The fate and effects of implanted autogenous osteochondral fragments on the middle carpal joint of horses Public Deposited

http://ir.library.oregonstate.edu/concern/graduate_thesis_or_dissertations/7h149t14s

Descriptions

Attribute NameValues
Creator
Abstract or Summary
  • Residual osteochondral debris represents a clinical problem associated with arthroscopic debridement and curettage of joint surfaces. At the Oregon State University Veterinary Teaching Hospital (OSU-VTH), during a period from January, 1983 to August, 1986, incidence of radiographically recognizable osteochondral debris in the carpal joints of postarthroscopic equine patients was excessive. Uncertainty exists regarding the fate and effects of this debris on the normal equine joint. Reports in human medical literature implicate osteochondral debris as both an inflammatory stimulus and a mechanical abrasive in the pathogenesis of osteoarthrosis. This study was designed to evaluate the fate and effects of surgically implanted autogenous osteochondral fragments, intended to mimic remaining operative debris, on various physical and biochemical parameters of normal equine middle carpal joints over a six month time period. Four autogenous osteochondral fragments, removed from the lateral trochlear ridge of the talus, were arthroscopically placed as loose bodies into a randomly selected middle carpal joint in each of 10 young horses (2 to 4 years old). The contralateral middle carpal joint, subjected to a sham procedure, served as control. Postoperative therapy was consistent with usual treatment of clinical arthroscopic patients. Lameness evaluation, radiographic examination, carpal circumference measurement, and synovial fluid analysis were performed preoperatively and at scheduled intervals postoperatively. After two months of confinement, the horses were subjected to an increasing level of exercise, intended to mimic a four month conditioning program. Animals were euthanatized at 1 month (1), 2 months (2), 4 months (1), and 6 months (6). Gross and microscopic examination of remaining fragments, articular cartilage, and synovial membrane of each middle carpal joint was performed. Clinically, increased joint circumference, effusion, lameness, and radiographic appearance of degenerative joint disease distinguished implanted from control joints over the six month period. Implanted joints were grossly characterized by grooved, excoriated cartilage surfaces and synovium which was thickened, erythematous, and irregular. Loose bodies became adhered to synovium at their subchondral bone surface within four weeks after placement into the joint. At four weeks, bone within fragments was undergoing necrosis, while cartilage was preserved. At eight weeks, fragments were radiographically inapparent, grossly evident as pale plaques on the synovial surface, and composed of dense fibrous connective tissue. Histologically, synovial membrane specimens from implanted joints demonstrated significant (P < 0.05) inflammatory change two months after implantation. Mononuclear cells infiltrated the synovial layers. Significant physical damage (P < 0.05) was apparent within the articular cartilage two and six months after surgery. Chondrocyte degenerative change was significant (P < 0.05) six months after surgery. Generalized reduction in Safranin-O uptake was not apparent within each level of cartilage samples, but focal reduction in staining was readily apparent in cartilage layers adjacent to physical defects. Synovitis, physical articular damage, and focal chondrocyte degenerative change resulted from a combination of 1) direct mechnical abrasion by the implants or implant-derived debris, 2) an induced effect of osteochondral debris on the synovium, 3) synovitis-induced cartilage degeneration, and 4) supraphysiologic loading associated with exercise. In this study, osteochondral loose bodies of a defined size and shape were resorbed by the synovium within two months after joint implantation. These fragments directly and indirectly induced synovitis and significant articular cartilage degeneration. Methods to prevent and reduce residual postoperative debris and damage associated with its presence are discussed. Implementation of this methodology should reduce the potential for subsequent articular pathology.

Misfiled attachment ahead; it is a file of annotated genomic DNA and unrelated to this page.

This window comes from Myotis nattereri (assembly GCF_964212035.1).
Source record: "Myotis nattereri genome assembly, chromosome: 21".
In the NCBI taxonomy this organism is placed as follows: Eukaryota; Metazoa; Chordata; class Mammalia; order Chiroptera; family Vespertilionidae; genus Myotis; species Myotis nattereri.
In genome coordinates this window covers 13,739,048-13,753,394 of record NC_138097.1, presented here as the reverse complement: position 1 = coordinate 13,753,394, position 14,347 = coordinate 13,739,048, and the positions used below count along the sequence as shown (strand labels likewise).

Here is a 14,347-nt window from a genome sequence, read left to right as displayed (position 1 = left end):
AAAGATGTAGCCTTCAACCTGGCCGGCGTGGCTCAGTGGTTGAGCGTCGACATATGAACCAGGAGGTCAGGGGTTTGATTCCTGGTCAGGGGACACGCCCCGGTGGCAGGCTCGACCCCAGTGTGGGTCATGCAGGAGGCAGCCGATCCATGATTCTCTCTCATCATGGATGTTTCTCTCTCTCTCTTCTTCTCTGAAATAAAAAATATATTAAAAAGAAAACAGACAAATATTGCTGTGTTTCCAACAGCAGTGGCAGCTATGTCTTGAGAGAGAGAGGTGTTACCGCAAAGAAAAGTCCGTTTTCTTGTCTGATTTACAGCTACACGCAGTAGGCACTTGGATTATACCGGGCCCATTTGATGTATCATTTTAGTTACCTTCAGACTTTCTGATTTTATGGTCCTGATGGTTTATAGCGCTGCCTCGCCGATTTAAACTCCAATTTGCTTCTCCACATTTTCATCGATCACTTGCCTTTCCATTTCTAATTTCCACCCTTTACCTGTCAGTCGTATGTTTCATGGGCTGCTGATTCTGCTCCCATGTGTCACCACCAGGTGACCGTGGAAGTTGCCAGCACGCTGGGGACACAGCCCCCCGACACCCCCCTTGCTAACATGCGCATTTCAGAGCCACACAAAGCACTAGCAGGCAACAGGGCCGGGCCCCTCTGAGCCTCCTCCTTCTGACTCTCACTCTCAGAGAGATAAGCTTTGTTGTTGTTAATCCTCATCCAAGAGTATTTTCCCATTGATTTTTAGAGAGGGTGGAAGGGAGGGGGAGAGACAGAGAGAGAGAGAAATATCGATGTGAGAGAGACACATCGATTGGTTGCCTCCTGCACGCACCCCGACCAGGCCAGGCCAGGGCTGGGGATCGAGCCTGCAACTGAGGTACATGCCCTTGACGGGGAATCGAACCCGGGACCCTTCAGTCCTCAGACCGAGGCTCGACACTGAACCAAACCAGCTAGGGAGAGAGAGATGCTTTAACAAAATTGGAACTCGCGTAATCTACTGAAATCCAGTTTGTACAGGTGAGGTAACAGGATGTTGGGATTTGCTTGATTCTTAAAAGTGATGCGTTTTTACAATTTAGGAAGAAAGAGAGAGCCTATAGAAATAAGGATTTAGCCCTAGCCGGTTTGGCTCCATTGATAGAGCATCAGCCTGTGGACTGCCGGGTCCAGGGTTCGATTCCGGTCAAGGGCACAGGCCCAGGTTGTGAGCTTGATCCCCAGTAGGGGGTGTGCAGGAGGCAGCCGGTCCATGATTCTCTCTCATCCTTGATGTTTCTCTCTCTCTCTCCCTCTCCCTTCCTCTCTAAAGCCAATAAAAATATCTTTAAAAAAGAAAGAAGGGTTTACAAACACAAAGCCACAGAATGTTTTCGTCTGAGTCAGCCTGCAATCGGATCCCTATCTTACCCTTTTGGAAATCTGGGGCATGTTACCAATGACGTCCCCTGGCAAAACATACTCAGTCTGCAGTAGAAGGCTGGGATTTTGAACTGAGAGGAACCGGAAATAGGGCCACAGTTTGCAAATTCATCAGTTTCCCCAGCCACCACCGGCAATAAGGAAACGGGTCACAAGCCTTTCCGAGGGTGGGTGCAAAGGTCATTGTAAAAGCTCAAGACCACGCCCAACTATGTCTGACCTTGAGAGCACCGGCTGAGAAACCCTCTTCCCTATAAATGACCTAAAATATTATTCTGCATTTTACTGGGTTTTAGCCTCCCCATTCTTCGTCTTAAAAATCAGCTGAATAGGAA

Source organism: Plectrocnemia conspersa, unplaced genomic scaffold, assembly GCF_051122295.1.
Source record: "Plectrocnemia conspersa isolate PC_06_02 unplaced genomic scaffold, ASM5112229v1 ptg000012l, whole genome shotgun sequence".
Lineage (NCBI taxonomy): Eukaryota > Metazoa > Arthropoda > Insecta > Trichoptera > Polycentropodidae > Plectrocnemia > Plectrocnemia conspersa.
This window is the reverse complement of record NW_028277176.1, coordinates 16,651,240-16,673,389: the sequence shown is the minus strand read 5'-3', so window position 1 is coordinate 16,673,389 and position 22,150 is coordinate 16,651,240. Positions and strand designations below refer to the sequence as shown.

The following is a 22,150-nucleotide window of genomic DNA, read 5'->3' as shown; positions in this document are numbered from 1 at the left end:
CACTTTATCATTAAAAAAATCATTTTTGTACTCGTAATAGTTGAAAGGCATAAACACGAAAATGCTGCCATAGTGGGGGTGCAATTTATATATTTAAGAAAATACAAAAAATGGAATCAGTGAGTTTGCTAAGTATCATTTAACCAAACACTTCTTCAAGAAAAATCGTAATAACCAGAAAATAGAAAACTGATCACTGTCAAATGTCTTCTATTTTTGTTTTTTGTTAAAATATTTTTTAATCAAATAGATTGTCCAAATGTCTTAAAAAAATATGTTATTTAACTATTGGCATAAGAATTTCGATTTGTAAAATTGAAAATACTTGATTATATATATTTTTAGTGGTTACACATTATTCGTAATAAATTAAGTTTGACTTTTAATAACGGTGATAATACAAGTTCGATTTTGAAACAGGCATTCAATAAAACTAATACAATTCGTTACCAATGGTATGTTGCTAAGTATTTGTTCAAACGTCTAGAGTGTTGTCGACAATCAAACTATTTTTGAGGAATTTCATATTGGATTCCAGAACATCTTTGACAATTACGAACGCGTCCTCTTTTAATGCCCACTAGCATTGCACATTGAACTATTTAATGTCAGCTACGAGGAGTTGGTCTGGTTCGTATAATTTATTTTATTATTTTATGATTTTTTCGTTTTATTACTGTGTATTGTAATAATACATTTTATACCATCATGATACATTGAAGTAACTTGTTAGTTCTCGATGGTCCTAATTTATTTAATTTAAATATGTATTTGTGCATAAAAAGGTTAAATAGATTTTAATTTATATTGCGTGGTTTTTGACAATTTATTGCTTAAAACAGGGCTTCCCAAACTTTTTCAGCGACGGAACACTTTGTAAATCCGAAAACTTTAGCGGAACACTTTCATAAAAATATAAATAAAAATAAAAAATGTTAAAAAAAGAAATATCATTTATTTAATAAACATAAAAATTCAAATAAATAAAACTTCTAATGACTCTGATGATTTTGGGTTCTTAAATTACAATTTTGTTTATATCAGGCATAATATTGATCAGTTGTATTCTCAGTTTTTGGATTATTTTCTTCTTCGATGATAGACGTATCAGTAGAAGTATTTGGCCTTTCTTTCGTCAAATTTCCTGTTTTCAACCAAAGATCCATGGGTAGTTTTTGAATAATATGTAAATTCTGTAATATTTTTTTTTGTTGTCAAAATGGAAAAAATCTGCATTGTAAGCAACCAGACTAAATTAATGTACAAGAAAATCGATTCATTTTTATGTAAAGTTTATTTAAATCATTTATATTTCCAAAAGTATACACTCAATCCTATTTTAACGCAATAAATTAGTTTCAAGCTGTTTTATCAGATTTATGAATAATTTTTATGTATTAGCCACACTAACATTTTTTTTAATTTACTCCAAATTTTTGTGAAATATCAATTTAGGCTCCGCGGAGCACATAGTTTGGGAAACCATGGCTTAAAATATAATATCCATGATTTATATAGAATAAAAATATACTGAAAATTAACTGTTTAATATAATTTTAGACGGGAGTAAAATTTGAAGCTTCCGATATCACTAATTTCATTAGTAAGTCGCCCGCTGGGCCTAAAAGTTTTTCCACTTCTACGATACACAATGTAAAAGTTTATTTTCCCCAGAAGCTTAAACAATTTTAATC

Resource Type
Date Available
Date Copyright
Date Issued
Degree Level
Degree Name
Degree Field
Degree Grantor
Commencement Year
Advisor
Committee Member
Academic Affiliation
Non-Academic Affiliation
Subject
Rights Statement
Peer Reviewed
Language
Digitization Specifications
  • File scanned at 300 ppi (Monochrome) using Capture Perfect 3.0 on a Canon DR-9050C in PDF format. CVista PdfCompressor 4.0 was used for pdf compression and textual OCR.
Replaces
Additional Information
  • description.provenance : Submitted by Kirsten Clark (kcscannerosu@gmail.com) on 2013-04-01T17:58:06Z No. of bitstreams: 1 HuberMichaelJ1991.pdf: 7260348 bytes, checksum: a2f82a8d4aebfaf9ba1e4d97dddbe865 (MD5)
  • description.provenance : Approved for entry into archive by Patricia Black(patricia.black@oregonstate.edu) on 2013-04-01T21:36:58Z (GMT) No. of bitstreams: 1 HuberMichaelJ1991.pdf: 7260348 bytes, checksum: a2f82a8d4aebfaf9ba1e4d97dddbe865 (MD5)
  • description.provenance : Made available in DSpace on 2013-04-01T21:42:18Z (GMT). No. of bitstreams: 1 HuberMichaelJ1991.pdf: 7260348 bytes, checksum: a2f82a8d4aebfaf9ba1e4d97dddbe865 (MD5) Previous issue date: 1991-03-12
  • description.provenance : Approved for entry into archive by Patricia Black(patricia.black@oregonstate.edu) on 2013-04-01T21:42:18Z (GMT) No. of bitstreams: 1 HuberMichaelJ1991.pdf: 7260348 bytes, checksum: a2f82a8d4aebfaf9ba1e4d97dddbe865 (MD5)

Relationships

Parents:

This work has no parents.

Last modified

Downloadable Content

Download PDF

Items